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Eurasian Tree Sparrow

Passer montanus ORDER: PASSERIFORMES FAMILY: PASSERIDAE

IUCN Conservation Status: Least Concern

Native to the Old World, the Eurasian Tree Sparrow was released into the St. Louis, Missouri, area in 1870, where it became established. Unlike its close relative, the House Sparrow, it has not spread very far from the original point of introduction.

At a GlanceHelp

Measurements
Both Sexes
Length
5.5–5.9 in
14–15 cm
Wingspan
7.9–8.7 in
20–22 cm
Weight
0.6–1 oz
18–28 g
Other Names
  • Moineau friquet (French)
  • Gorrión molinero (Spanish)

Cool Facts

  • The Eurasian Tree Sparrow typically lives near people, but it has been displaced from urban centers and into more rural areas by its larger and more aggressive relative the House Sparrow.
  • Outside of North America, the Eurasian Tree Sparrow shows considerable variation in plumage and size, which has resulted in the naming of up to 33 separate races. The North American birds came originally from Germany and are from the most widespread race.
  • The oldest recorded Eurasian Tree Sparrow in North America was at least 4 years old, when it was recaptured and rereleased during a banding operation in Illinois in 1972.

Habitat


Town

Wooded urban parkland, farms, and rural wood lots.

Food


Seeds

Grain and seeds.

Nesting

Nesting Facts
Clutch Size
4–7 eggs
Egg Description
White to pale gray, heavily marked with spots, small blotches, or speckling.
Condition at Hatching
Naked and helpless.
Nest Description

Domed structure of loosely intertwined (not woven) stems of dried grass, straw, and rootlets surrounding a cup lined with softer materials such as feathers, fur, flower parts, waste paper, bits of cloth, string, and green leaves. Entrance is on side. Placed in naturally occurring hole in tree.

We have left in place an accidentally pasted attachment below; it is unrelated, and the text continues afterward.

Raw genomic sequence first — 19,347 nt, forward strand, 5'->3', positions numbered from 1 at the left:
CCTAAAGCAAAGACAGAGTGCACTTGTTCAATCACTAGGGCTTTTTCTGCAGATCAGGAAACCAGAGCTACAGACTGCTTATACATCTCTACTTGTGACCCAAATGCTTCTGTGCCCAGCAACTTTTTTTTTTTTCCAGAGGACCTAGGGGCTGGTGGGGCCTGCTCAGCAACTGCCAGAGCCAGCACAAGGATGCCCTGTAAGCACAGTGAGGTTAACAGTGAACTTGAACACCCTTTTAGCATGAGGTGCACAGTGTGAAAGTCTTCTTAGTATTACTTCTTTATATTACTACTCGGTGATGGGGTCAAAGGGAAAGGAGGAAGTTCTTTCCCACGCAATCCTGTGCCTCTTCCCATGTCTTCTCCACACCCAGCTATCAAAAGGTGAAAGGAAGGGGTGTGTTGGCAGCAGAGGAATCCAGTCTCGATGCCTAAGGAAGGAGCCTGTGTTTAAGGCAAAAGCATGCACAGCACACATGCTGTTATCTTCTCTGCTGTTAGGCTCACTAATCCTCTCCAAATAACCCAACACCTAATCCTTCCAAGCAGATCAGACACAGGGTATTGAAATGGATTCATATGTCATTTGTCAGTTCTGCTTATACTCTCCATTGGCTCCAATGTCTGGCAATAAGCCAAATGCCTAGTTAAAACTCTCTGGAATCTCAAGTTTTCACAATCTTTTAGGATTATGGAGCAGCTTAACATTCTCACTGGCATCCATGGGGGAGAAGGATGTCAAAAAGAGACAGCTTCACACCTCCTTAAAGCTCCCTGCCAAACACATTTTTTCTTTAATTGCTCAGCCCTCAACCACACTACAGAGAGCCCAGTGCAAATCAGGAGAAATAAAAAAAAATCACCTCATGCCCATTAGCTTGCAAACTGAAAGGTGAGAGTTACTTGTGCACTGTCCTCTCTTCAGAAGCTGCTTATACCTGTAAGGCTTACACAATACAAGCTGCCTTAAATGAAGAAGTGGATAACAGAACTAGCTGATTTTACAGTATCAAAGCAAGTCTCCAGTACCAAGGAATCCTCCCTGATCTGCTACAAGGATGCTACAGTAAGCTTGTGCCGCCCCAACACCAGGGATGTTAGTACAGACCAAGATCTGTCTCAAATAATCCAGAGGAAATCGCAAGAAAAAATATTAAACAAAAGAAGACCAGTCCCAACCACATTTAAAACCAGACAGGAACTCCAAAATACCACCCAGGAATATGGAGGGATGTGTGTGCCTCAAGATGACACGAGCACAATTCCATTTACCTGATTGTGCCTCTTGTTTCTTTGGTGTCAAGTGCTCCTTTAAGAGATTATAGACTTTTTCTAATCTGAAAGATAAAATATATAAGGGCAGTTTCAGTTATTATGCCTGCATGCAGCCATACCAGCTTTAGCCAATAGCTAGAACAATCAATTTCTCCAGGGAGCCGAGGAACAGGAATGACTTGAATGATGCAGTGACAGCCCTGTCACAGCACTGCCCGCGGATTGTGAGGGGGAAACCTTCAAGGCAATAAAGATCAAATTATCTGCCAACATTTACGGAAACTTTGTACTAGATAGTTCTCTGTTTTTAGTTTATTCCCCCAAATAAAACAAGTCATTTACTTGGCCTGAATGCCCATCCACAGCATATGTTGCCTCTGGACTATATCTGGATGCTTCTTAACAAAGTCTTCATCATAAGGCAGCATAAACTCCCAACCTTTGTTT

Nest Placement

Cavity

Behavior


Ground Forager

Forages on ground and in trees.

Conservation

status via IUCN

Least Concern

Eurasian Tree Sparrow is an introduced species to North American, and though its population is not large, it range is expanding. The North American Breeding Bird Survey estimated that numbers increased over 5% per year between 1966 and 2015. Partners in Flight estimates a global breeding population of 20 million, and it is unclear what percentage occurs in the U.S., but it is probably very small. The species rate a 5 out of 20 on the Continental Concern Score. Eurasian Tree Sparrow is not on the 2016 State of North America's Birds' Watch List.

Credits

Range Map Help

Eurasian Tree Sparrow Range Map
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bird image Blue-winged Warbler by Brian Sullivan

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